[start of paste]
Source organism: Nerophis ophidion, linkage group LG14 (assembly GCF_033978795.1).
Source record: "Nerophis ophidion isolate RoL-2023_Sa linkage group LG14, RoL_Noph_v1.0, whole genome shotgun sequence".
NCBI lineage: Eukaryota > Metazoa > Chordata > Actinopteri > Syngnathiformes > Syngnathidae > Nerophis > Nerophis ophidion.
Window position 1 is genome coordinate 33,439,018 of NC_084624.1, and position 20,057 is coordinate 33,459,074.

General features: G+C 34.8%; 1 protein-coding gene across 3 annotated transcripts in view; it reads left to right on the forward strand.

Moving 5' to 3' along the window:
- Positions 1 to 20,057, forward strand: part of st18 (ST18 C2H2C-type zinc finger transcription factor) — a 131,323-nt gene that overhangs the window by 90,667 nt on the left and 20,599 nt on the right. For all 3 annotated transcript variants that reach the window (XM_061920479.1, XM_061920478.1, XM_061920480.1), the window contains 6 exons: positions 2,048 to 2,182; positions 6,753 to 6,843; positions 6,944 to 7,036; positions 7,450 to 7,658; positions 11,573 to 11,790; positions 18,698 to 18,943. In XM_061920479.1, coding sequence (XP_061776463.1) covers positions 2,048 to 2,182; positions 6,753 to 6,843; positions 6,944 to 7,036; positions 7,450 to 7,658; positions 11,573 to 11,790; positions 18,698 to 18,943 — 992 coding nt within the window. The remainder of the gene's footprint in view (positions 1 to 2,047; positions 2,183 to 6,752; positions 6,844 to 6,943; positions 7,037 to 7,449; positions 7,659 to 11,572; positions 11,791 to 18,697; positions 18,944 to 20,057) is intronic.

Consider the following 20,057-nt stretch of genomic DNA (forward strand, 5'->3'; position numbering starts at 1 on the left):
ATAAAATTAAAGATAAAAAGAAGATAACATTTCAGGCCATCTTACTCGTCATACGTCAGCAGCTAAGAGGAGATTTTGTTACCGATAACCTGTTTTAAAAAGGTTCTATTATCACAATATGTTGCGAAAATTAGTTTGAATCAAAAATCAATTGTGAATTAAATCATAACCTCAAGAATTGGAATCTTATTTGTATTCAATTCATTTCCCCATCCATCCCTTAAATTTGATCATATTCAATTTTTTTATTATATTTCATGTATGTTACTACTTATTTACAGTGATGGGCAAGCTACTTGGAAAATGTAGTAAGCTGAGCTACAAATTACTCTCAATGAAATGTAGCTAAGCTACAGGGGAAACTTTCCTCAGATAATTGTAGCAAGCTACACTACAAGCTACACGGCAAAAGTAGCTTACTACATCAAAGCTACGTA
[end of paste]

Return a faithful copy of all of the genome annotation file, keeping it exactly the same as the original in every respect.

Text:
Source organism: Nerophis ophidion, linkage group LG14 (assembly GCF_033978795.1).
Source record: "Nerophis ophidion isolate RoL-2023_Sa linkage group LG14, RoL_Noph_v1.0, whole genome shotgun sequence".
NCBI lineage: Eukaryota > Metazoa > Chordata > Actinopteri > Syngnathiformes > Syngnathidae > Nerophis > Nerophis ophidion.
Window position 1 is genome coordinate 33,439,018 of NC_084624.1, and position 20,057 is coordinate 33,459,074.

General features: G+C 34.8%; 1 protein-coding gene across 3 annotated transcripts in view; it reads left to right on the forward strand.

Moving 5' to 3' along the window:
- Positions 1 to 20,057, forward strand: part of st18 (ST18 C2H2C-type zinc finger transcription factor) — a 131,323-nt gene that overhangs the window by 90,667 nt on the left and 20,599 nt on the right. For all 3 annotated transcript variants that reach the window (XM_061920479.1, XM_061920478.1, XM_061920480.1), the window contains 6 exons: positions 2,048 to 2,182; positions 6,753 to 6,843; positions 6,944 to 7,036; positions 7,450 to 7,658; positions 11,573 to 11,790; positions 18,698 to 18,943. In XM_061920479.1, coding sequence (XP_061776463.1) covers positions 2,048 to 2,182; positions 6,753 to 6,843; positions 6,944 to 7,036; positions 7,450 to 7,658; positions 11,573 to 11,790; positions 18,698 to 18,943 — 992 coding nt within the window. The remainder of the gene's footprint in view (positions 1 to 2,047; positions 2,183 to 6,752; positions 6,844 to 6,943; positions 7,037 to 7,449; positions 7,659 to 11,572; positions 11,791 to 18,697; positions 18,944 to 20,057) is intronic.

Consider the following 20,057-nt stretch of genomic DNA (forward strand, 5'->3'; position numbering starts at 1 on the left):
ATAAAATTAAAGATAAAAAGAAGATAACATTTCAGGCCATCTTACTCGTCATACGTCAGCAGCTAAGAGGAGATTTTGTTACCGATAACCTGTTTTAAAAAGGTTCTATTATCACAATATGTTGCGAAAATTAGTTTGAATCAAAAATCAATTGTGAATTAAATCATAACCTCAAGAATTGGAATCTTATTTGTATTCAATTCATTTCCCCATCCATCCCTTAAATTTGATCATATTCAATTTTTTTATTATATTTCATGTATGTTACTACTTATTTACAGTGATGGGCAAGCTACTTGGAAAATGTAGTAAGCTGAGCTACAAATTACTCTCAATGAAATGTAGCTAAGCTACAGGGGAAACTTTCCTCAGATAATTGTAGCAAGCTACACTACAAGCTACACGGCAAAAGTAGCTTACTACATCAAAGCTACGTA